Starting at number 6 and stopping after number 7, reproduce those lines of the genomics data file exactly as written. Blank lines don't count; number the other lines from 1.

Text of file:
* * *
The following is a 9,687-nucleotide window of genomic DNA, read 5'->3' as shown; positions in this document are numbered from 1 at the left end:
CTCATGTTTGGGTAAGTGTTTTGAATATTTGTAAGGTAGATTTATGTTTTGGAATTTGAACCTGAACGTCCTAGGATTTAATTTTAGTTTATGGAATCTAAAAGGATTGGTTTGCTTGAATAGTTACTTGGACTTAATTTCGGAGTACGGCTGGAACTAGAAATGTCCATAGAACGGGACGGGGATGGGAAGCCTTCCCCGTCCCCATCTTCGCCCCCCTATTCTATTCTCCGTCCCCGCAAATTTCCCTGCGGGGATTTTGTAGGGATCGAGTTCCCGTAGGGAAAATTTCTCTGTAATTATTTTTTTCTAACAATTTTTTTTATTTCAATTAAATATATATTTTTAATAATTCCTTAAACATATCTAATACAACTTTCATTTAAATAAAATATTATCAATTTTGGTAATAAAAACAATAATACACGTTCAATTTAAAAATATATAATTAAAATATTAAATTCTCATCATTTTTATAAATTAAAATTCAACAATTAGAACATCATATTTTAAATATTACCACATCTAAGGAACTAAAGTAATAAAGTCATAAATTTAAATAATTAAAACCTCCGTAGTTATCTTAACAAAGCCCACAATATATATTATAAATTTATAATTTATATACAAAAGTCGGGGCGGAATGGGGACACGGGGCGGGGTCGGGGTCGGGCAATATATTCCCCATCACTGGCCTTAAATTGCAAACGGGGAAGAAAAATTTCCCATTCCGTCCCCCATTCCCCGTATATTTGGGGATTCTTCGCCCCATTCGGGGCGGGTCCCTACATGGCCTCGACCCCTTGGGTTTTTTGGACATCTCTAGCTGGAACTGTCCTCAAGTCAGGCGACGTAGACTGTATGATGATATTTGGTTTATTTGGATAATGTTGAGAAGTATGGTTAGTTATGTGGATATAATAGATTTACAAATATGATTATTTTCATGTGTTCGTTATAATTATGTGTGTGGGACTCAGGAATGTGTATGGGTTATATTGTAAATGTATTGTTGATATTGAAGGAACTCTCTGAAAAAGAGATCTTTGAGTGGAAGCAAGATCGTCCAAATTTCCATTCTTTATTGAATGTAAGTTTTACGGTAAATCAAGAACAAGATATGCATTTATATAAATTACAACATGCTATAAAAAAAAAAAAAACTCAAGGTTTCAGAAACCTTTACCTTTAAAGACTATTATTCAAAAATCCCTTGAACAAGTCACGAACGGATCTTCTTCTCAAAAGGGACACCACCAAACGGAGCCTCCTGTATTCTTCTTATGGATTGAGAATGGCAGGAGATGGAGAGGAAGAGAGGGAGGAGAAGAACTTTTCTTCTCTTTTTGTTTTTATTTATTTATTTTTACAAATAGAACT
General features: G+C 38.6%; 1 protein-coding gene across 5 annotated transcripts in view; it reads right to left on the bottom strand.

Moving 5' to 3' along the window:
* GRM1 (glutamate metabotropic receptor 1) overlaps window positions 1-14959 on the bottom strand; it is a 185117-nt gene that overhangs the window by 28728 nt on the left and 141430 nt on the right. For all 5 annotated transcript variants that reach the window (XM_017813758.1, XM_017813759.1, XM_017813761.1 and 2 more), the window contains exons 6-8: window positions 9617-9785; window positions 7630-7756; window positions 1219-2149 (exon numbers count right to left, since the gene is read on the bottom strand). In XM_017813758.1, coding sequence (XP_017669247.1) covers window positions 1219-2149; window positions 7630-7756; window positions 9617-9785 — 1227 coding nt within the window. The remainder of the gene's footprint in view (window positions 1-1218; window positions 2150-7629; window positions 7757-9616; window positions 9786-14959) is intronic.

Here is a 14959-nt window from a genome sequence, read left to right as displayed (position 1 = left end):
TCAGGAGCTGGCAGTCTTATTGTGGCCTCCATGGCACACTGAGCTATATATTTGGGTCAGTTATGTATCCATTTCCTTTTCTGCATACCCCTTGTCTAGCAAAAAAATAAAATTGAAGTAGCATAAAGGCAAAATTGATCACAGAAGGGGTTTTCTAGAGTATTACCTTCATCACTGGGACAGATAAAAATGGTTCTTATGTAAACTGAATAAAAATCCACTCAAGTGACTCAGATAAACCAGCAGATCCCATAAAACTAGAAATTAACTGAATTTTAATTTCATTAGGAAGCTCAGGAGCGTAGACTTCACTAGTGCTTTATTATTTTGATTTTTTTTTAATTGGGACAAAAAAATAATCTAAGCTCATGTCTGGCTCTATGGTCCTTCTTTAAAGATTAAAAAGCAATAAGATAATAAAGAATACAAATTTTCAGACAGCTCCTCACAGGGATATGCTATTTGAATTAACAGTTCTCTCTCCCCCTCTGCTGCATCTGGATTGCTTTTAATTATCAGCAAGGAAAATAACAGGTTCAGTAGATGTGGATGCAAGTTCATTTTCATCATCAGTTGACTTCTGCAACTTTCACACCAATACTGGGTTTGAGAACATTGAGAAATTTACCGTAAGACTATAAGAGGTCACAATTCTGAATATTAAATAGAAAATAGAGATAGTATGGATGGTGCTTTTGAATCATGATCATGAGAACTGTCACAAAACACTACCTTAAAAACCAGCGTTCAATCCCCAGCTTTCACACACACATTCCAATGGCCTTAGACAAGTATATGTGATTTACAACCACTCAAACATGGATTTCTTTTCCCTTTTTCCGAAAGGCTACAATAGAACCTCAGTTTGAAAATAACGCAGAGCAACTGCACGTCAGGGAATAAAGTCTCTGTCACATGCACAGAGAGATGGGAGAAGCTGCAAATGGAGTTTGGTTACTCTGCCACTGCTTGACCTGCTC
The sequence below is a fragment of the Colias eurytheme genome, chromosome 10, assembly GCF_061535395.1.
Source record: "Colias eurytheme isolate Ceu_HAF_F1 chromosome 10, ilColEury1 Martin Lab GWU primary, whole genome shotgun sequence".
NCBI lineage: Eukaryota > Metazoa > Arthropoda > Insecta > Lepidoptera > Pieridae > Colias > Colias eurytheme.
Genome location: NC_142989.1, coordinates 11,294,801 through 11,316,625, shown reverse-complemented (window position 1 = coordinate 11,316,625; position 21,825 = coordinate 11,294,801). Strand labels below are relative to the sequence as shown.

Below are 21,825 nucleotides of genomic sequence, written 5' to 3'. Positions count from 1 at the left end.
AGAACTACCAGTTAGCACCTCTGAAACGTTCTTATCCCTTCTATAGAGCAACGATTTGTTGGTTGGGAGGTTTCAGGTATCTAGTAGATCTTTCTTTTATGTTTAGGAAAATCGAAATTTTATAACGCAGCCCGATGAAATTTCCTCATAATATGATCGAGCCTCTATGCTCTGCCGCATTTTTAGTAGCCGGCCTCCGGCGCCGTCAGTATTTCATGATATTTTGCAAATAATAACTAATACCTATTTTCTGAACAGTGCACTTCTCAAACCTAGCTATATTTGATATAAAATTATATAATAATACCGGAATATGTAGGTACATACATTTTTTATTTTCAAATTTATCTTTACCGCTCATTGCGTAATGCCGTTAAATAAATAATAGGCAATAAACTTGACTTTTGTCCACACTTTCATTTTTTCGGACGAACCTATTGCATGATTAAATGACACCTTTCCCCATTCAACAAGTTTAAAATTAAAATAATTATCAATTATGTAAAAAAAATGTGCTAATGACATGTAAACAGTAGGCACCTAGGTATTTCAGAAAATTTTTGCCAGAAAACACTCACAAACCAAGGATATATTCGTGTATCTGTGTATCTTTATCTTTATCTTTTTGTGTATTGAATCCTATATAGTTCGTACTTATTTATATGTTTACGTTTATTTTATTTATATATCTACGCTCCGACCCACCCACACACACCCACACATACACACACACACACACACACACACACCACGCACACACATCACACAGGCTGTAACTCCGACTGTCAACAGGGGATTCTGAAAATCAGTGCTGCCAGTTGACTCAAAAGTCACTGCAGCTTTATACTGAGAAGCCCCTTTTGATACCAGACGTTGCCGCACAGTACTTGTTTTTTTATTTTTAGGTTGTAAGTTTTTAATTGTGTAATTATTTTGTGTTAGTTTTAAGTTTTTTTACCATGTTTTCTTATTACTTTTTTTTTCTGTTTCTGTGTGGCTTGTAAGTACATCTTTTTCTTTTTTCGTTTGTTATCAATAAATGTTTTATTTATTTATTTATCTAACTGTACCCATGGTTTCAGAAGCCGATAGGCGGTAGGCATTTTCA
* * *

Here is a 14959-nt window from a genome sequence, read left to right as displayed (position 1 = left end):
TCAGGAGCTGGCAGTCTTATTGTGGCCTCCATGGCACACTGAGCTATATATTTGGGTCAGTTATGTATCCATTTCCTTTTCTGCATACCCCTTGTCTAGCAAAAAAATAAAATTGAAGTAGCATAAAGGCAAAATTGATCACAGAAGGGGTTTTCTAGAGTATTACCTTCATCACTGGGACAGATAAAAATGGTTCTTATGTAAACTGAATAAAAATCCACTCAAGTGACTCAGATAAACCAGCAGATCCCATAAAACTAGAAATTAACTGAATTTTAATTTCATTAGGAAGCTCAGGAGCGTAGACTTCACTAGTGCTTTATTATTTTGATTTTTTTTTAATTGGGACAAAAAAATAATCTAAGCTCATGTCTGGCTCTATGGTCCTTCTTTAAAGATTAAAAAGCAATAAGATAATAAAGAATACAAATTTTCAGACAGCTCCTCACAGGGATATGCTATTTGAATTAACAGTTCTCTCTCCCCCTCTGCTGCATCTGGATTGCTTTTAATTATCAGCAAGGAAAATAACAGGTTCAGTAGATGTGGATGCAAGTTCATTTTCATCATCAGTTGACTTCTGCAACTTTCACACCAATACTGGGTTTGAGAACATTGAGAAATTTACCGTAAGACTATAAGAGGTCACAATTCTGAATATTAAATAGAAAATAGAGATAGTATGGATGGTGCTTTTGAATCATGATCATGAGAACTGTCACAAAACACTACCTTAAAAACCAGCGTTCAATCCCCAGCTTTCACACACACATTCCAATGGCCTTAGACAAGTATATGTGATTTACAACCACTCAAACATGGATTTCTTTTCCCTTTTTCCGAAAGGCTACAATAGAACCTCAGTTTGAAAATAACGCAGAGCAACTGCACGTCAGGGAATAAAGTCTCTGTCACATGCACAGAGAGATGGGAGAAGCTGCAAATGGAGTTTGGTTACTCTGCCACTGCTTGACCTGCTC